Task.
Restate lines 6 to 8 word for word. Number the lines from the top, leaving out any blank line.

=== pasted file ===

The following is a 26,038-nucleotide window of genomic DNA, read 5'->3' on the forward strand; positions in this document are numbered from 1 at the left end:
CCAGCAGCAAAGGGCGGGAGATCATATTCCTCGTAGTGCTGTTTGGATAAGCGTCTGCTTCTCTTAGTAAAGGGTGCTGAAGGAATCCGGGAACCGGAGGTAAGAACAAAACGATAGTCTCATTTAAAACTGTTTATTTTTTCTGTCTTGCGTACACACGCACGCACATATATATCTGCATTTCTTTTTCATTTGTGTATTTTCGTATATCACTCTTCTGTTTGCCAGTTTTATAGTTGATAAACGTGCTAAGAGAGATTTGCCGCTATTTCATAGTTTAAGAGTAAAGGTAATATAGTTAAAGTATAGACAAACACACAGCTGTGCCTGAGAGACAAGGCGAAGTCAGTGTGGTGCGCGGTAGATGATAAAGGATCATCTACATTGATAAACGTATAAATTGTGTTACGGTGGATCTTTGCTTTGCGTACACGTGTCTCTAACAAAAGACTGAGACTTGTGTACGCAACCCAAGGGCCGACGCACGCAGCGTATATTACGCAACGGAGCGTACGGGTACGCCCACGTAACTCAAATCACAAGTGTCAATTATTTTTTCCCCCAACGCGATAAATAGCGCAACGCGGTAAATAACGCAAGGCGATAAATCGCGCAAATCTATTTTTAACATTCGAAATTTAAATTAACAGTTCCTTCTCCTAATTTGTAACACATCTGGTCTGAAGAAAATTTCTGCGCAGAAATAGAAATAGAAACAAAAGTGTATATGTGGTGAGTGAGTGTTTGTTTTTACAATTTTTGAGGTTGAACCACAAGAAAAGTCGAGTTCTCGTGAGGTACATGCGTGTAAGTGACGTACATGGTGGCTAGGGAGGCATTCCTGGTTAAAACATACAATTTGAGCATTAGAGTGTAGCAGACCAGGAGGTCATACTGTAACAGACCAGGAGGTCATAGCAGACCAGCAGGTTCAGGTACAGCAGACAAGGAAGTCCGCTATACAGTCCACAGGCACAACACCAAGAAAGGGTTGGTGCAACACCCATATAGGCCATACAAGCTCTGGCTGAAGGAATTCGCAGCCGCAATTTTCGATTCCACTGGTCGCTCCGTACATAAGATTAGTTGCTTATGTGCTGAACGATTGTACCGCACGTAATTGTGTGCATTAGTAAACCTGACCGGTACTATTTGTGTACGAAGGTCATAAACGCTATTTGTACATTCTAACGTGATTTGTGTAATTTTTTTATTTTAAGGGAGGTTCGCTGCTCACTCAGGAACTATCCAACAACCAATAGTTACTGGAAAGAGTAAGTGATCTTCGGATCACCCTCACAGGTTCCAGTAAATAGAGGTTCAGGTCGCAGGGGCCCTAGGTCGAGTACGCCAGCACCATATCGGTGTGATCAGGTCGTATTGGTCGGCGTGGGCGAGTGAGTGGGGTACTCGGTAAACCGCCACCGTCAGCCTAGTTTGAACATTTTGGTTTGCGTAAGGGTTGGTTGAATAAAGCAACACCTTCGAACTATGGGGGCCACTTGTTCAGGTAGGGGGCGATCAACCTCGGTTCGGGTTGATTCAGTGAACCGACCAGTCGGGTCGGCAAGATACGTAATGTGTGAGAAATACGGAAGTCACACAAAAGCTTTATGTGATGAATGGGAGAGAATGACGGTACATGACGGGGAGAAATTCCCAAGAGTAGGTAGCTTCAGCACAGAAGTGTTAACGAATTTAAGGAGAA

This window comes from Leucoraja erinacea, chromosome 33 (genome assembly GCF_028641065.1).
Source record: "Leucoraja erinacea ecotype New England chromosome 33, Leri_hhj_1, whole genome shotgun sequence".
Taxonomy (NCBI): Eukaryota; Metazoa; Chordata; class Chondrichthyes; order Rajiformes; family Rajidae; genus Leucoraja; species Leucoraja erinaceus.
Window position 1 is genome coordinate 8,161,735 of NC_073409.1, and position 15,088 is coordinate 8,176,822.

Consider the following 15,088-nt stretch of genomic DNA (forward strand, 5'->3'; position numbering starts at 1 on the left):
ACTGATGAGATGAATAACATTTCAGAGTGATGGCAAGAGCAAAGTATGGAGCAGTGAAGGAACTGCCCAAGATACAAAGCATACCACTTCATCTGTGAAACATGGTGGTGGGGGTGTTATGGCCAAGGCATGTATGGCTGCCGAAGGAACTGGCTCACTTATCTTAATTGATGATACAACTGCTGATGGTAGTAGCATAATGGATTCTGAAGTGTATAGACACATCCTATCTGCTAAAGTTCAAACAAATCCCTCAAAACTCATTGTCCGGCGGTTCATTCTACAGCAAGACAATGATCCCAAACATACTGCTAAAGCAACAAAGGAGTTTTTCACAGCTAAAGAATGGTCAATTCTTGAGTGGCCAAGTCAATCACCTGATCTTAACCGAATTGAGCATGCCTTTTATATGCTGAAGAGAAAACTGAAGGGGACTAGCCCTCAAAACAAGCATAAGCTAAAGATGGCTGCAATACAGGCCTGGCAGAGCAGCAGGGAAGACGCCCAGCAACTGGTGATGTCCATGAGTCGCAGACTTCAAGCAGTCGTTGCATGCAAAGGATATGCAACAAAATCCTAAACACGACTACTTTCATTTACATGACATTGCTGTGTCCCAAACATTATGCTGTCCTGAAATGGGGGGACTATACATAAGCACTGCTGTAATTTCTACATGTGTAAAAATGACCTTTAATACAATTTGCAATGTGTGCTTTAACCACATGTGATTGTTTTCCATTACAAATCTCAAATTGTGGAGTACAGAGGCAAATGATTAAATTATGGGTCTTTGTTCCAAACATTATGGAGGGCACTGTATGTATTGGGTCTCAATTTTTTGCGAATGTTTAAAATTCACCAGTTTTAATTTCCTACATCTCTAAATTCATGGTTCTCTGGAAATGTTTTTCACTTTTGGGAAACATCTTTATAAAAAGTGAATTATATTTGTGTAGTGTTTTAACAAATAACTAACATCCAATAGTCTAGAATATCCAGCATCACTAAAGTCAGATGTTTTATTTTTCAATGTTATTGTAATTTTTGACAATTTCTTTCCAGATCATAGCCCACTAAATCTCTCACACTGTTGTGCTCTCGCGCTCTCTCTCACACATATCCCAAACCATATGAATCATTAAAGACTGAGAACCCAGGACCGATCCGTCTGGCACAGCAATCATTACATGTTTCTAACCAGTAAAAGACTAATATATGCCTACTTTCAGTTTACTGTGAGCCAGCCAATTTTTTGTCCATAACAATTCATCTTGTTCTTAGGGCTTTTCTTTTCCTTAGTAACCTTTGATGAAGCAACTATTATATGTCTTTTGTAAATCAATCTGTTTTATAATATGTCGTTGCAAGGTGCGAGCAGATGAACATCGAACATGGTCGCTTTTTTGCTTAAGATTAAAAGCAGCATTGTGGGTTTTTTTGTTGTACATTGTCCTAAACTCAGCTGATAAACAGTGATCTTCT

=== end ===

Window position 1 is genome coordinate 8,161,735 of NC_073409.1, and position 15,088 is coordinate 8,176,822.

Consider the following 15,088-nt stretch of genomic DNA (forward strand, 5'->3'; position numbering starts at 1 on the left):
ACTGATGAGATGAATAACATTTCAGAGTGATGGCAAGAGCAAAGTATGGAGCAGTGAAGGAACTGCCCAAGATACAAAGCATACCACTTCATCTGTGAAACATGGTGGTGGGGGTGTTATGGCCAAGGCATGTATGGCTGCCGAAGGAACTGGCTCACTTATCTTAATTGATGATACAACTGCTGATGGTAGTAGCATAATGGATTCTGAAGTGTATAGACACATCCTATCTGCTAAAGTTCAAACAAATCCCTCAAAACTCATTGTCCGGCGGTTCATTCTACAGCAAGACAATGATCCCAAACATACTGCTAAAGCAACAAAGGAGTTTTTCACAGCTAAAGAATGGTCAATTCTTGAGTGGCCAAGTCAATCACCTGATCTTAACCGAATTGAGCATGCCTTTTATATGCTGAAGAGAAAACTGAAGGGGACTAGCCCTCAAAACAAGCATAAGCTAAAGATGGCTGCAATACAGGCCTGGCAGAGCAGCAGGGAAGACGCCCAGCAACTGGTGATGTCCATGAGTCGCAGACTTCAAGCAGTCGTTGCATGCAAAGGATATGCAACAAAATCCTAAACACGACTACTTTCATTTACATGACATTGCTGTGTCCCAAACATTATGCTGTCCTGAAATGGGGGGACTATACATAAGCACTGCTGTAATTTCTACATGTGTAAAAATGACCTTTAATACAATTTGCAATGTGTGCTTTAACCACATGTGATTGTTTTCCATTACAAATCTCAAATTGTGGAGTACAGAGGCAAATGATTAAATTATGGGTCTTTGTTCCAAACATTATGGAGGGCACTGTATGTATTGGGTCTCAATTTTTTGCGAATGTTTAAAATTCACCAGTTTTAATTTCCTACATCTCTAAATTCATGGTTCTCTGGAAATGTTTTTCACTTTTGGGAAACATCTTTATAAAAAGTGAATTATATTTGTGTAGTGTTTTAACAAATAACTAACATCCAATAGTCTAGAATATCCAGCATCACTAAAGTCAGATGTTTTATTTTTCAATGTTATTGTAATTTTTGACAATTTCTTTCCAGATCATAGCCCACTAAATCTCTCACACTGTTGTGCTCTCGCGCTCTCTCTCACACATATCCCAAACCATATGAATCATTAAAGACTGAGAACCCAGGACCGATCCGTCTGGCACAGCAATCATTACATGTTTCTAACCAGTAAAAGACTAATATATGCCTACTTTCAGTTTACTGTGAGCCAGCCAATTTTTTGTCCATAACAATTCATCTTGTTCTTAGGGCTTTTCTTTTCCTTAGTAACCTTTGATGAAGCAACTATTATATGTCTTTTGTAAATCAATCTGTTTTATAATATGTCGTTGCAAGGTGCGAGCAGATGAACATCGAACATGGTCGCTTTTTTGCTTAAGATTAAAAGCAGCATTGTGGGTTTTTTTGTTGTACATTGTCCTAAACTCAGCTGATAAACAGTGATCTTCT